High Fever in Children
3 mins read

High Fever in Children

A flushed, feverish child understandably can induce panic in parents. Therefore, it’s one of the most concerns among parents who bring children to the emergency room. Because a high fever can result in more than just discomfort–it puts a child at increased risk of dehydration–it’s important to know whether or not medical attention is required. Meanwhile, there are steps you can take to improve the situation.

The Facts

The hypothalamus portion of the brain is responsible for fever. When all is well, the hypothalamus tells the body its internal “gauge” should be set to about 98.6 degrees Fahrenheit or 37 degrees Celsius. In the case of an infection or illness, the hypothalamus may tell the body to elevate the body’s temperature; its defense mechanisms begin working to combat illness or infection. If a child has a high fever of at least 100.4 degrees Fahrenheit, his doctor should be called. Oral temperatures above 105 degrees Fahrenheit are considered dangerous and require immediate medical attention.


There are a few common reasons for high fever in children, starting with an infection or infectious disease, such as influenza. A fever lets the body know it’s time to defend itself and begin the healing process. Babies can get fevers when overdressed, as their bodies are not yet able to regulate temperature efficiently. Immunizations are another common cause of fever in children, although these fevers generally are of the low-grade variety.


According to kidshealth.org, it’s normal for a child’s temperature to fluctuate slightly throughout the day. Typically, body temperature is lowest first thing in the morning. Consequently, body temperature tends to be at its highest at night. Playing, running and exercising are activities that can cause temperature to rise.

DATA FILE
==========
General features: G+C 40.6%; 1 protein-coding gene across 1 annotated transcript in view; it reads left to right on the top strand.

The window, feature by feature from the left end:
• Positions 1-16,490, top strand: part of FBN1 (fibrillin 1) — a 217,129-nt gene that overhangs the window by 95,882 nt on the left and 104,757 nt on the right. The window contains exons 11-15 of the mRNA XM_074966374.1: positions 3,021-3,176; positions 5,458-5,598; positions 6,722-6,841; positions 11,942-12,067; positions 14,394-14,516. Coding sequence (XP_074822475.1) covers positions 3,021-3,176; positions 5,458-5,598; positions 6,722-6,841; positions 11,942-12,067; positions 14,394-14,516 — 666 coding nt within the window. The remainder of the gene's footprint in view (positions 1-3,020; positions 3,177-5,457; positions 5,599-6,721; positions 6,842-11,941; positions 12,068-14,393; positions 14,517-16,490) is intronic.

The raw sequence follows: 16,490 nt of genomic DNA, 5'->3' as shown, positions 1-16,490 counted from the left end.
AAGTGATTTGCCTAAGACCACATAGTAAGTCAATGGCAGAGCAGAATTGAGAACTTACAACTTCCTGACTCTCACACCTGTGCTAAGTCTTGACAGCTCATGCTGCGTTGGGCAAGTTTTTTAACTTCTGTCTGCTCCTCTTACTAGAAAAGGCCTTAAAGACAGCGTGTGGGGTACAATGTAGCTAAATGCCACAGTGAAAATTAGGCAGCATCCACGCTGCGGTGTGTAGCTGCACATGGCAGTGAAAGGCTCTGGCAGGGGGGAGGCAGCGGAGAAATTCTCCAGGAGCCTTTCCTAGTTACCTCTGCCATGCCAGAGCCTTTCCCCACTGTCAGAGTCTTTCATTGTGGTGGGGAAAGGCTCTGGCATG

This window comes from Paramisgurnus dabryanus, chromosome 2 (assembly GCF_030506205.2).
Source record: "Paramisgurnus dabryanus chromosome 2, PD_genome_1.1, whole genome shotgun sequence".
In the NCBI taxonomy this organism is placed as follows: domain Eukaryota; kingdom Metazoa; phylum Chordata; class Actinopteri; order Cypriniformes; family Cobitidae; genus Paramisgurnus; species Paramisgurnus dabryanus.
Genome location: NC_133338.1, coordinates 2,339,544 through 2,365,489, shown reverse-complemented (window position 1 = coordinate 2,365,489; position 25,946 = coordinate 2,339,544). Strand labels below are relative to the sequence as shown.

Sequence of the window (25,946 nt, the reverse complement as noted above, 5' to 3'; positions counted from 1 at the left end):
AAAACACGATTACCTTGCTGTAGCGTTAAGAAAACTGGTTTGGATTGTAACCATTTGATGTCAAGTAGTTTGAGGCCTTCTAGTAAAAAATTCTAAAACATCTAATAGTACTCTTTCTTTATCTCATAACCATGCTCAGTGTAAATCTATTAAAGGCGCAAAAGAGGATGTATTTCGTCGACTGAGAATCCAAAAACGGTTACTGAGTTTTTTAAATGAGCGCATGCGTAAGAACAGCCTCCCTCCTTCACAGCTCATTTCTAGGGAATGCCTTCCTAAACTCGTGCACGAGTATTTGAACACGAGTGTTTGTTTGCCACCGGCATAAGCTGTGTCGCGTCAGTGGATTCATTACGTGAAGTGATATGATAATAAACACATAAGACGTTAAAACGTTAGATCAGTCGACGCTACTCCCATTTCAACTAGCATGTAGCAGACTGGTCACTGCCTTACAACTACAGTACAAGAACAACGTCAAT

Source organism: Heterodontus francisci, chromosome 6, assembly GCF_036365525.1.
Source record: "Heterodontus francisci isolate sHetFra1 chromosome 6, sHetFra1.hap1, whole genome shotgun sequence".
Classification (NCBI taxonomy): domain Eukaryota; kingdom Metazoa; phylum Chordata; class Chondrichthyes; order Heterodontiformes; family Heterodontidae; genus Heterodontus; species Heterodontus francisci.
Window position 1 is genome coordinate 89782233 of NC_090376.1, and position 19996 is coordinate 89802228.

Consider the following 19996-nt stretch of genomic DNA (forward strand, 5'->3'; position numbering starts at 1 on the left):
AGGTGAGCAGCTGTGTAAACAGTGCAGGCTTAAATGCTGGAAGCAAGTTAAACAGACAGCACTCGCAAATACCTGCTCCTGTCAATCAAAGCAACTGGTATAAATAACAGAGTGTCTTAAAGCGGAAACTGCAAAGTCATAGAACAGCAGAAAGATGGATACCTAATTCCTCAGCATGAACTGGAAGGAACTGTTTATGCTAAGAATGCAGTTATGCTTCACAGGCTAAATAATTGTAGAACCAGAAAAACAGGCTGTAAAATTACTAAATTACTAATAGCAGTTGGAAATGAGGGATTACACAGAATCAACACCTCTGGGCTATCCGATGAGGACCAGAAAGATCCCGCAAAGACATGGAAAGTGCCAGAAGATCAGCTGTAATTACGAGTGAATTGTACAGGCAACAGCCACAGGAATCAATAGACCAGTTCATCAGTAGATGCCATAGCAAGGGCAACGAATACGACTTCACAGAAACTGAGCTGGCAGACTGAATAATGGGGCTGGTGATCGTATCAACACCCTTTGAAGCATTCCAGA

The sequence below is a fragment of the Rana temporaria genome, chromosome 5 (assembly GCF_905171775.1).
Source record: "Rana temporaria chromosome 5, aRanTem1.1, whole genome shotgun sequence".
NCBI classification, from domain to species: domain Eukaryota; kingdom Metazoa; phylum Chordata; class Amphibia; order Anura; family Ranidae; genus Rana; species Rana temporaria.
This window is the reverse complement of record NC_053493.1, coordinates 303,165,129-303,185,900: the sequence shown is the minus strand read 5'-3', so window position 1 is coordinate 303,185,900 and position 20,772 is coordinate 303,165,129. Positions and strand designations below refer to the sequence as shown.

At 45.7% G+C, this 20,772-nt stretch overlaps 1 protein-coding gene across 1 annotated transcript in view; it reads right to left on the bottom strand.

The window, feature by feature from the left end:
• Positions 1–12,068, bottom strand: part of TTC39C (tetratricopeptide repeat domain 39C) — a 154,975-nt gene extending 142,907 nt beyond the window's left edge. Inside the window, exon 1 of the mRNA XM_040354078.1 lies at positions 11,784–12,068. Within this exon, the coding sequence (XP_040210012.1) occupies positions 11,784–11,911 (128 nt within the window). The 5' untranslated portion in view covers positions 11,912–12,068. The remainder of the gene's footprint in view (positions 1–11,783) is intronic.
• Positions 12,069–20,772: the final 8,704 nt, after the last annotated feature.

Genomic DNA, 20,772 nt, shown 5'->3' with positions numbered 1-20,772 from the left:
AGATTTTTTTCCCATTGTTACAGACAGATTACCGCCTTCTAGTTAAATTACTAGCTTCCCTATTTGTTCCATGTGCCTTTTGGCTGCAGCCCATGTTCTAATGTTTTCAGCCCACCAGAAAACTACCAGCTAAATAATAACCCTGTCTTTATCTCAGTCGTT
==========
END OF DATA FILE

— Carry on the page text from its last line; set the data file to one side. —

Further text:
Lowering Fever

It’s crucial that a child with a high fever receives plenty of fluids, so offer beverages, a children’s electrolyte solution, soup, Popsicles and juicy fruits frequently to avoid dehydration. Dressing a child with a high fever in lightweight clothing may help make her more comfortable and reduce the fever. Likewise, a lukewarm sponge bath can be beneficial. A low-grade fever (meaning one that’s no higher than 101 degrees Fahrenheit) generally can be treated with children’s cold medicine and a fever-reducing, aspirin-free medication when necessary, according to familydoctor.org. Just be sure to follow the label’s age or weight recommendations for dosage.

Taking Temperatures

Remember that it’s important to properly take your child’s temperature to avoid an inaccurate reading. Since most children cannot properly hold a thermometer in their mouths, it’s best–not to mention more accurate–to take a young child’s temperature rectally. Alternatively, an axillary (underarm) reading can be taken, but be aware that the reading will average about 1 degree higher than a rectal reading. Should you decide to take a child’s temperature orally, a reading of 99.5 degrees Fahrenheit typically is considered abnormal.


It’s always best to exercise extreme caution when babies have a high fever. When an infant has a temperature of 100.4 degrees Fahrenheit or higher, her doctor should always be contacted. Children sometimes breathe more quickly and have an increased heart rate in cases of high fever; however, difficulty breathing is not normal and requires immediate medical attention.

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